Dow wanted to criticize Bermudez for using an a posteriori argument to establish something like logical dependence. Whatever that turns out to mean Dow’s basic concern was to develop the Strawsonian alternative and to argue that none of Bermudez’s arguments decide between his account and the new alternative. In short the Strawsonian alternative postulates that the child simply has the ability to pick out other persons. ‘Person’ here is used in the Strawsonian sense as of something which has both mental and physical attributes. Dow claims that in representing the mother as a person the child is neither representing their mother under any kind of sortal. They simply attend to the eye and where it is focused. This Strawsonian view is what Dow called a ‘no-priority’ view in that it holds that there is a logical dependance (whatever that is) between self and other ascriptions (at the very least it seems to mean that in order to have the one ability one must also have the other ability (and vice versa?) but that neither one develops before the other.

We were promised a transcendental argument that was supposed to establish this but we ran out of time.

Over drinks I had an interesting discussion with Josh Dulberger who was proposing a novel take on the simulation theory/theory theory debate. Traditionally these are thought to be opposed but Josh suggested that they need not be. He thought that the simulation might be used to generate data for the theory one employs of other people and their mental states. This is an interesting idea. He then suggested that if one thought this then one might be able to argue that the function of consciousness lay in enriching the data that one gets. Intuitively the idea is that consciousness gives one better access to ones own mental states and so boosts the amount of data that one has for one’s theory thus making the theory richer. He thought this was nice since one could adopt David Rosenthal’s higher-order thought theory of consciousness and then argue that Rosenthal is wrong that there is no function of consciousness using his own theory against him, so to speak. But there is a problem here. In Rosenthal’s account there must have been a time when there were people who were able to infer what mental states they were in from observing their own behavior (which includes verbal utterances). But since these people are not able to have these higher-order thoughts in a way that seems unmediated by inference they do not have conscious mental states yet. As they get better and better and attributing these kinds of states to themselves they get to the point at which these attributions no longer seem to be mediated by inference at which point they come to have conscious mental states. At the point just before they have conscious mental states their access to their unconscious mental states is just as good as it will be when they do have conscious mental states. They will have what seems to them to be a different kind of access to their mental states but they really just have the same access as before (only now it seems to them to be immediate and non-inferential). If this is right then Rosenthal’s account ia not committed to Dulberger’s claim that consciousness produces more data. Our Rosenthalian ancestors have all of the same data that we do even though all of their mental states are unconscious.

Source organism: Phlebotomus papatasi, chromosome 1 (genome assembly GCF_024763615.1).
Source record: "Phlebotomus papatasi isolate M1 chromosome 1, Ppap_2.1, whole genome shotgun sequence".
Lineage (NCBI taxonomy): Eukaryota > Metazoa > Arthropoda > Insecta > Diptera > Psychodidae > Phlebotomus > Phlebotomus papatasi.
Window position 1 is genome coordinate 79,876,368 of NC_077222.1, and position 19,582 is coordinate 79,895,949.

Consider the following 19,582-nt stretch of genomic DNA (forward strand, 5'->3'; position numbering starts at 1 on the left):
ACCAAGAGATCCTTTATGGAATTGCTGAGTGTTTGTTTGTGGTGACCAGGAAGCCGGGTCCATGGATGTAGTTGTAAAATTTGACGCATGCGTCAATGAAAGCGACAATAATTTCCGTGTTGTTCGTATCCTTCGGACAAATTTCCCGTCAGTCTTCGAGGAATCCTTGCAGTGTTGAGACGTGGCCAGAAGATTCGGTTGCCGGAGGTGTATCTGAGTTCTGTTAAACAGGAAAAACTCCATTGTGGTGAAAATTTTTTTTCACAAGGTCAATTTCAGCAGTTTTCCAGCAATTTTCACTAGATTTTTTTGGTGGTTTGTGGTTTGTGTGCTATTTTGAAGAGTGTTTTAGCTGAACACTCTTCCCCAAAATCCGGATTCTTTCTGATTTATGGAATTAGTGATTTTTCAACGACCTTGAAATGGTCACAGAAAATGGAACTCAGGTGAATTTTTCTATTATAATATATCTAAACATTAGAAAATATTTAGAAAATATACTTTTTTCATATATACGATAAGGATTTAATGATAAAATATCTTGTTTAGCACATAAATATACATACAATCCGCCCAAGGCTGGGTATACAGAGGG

On an interesting side note Daniel Shargel pointed out an interesting difficulty for Rosenthal in this story. The Rosenthalian ancestors do not have any conscious mental states. At some point they acquire the appropriate concepts which enables them to have higher-order thoughts attributing (theoretical) mental states to themselves. On Rosenthal’s account the fact that these higher-order thoughts are mediated by inference means that they do not result in the target states becoming conscious. It is only once the higher-order thoughts are seemingly unmediated by inference that we get consciousness. But Shargel argues that when these Rosenthalians have their very first higher-order thought, whether mediated by inference or not, it will not seem to them to be so mediated since nothing seems any way to them (all of their mental states are unconscious). Shargel suggested that Rosenthal response to this was that the inference needs to be the product of some internal mental state. Since the Rosenthalians always make inferences based on external perceptions the higher-order thoughts they have are not of the right kind. I wonder if there is some other response he can give, but this is already too long!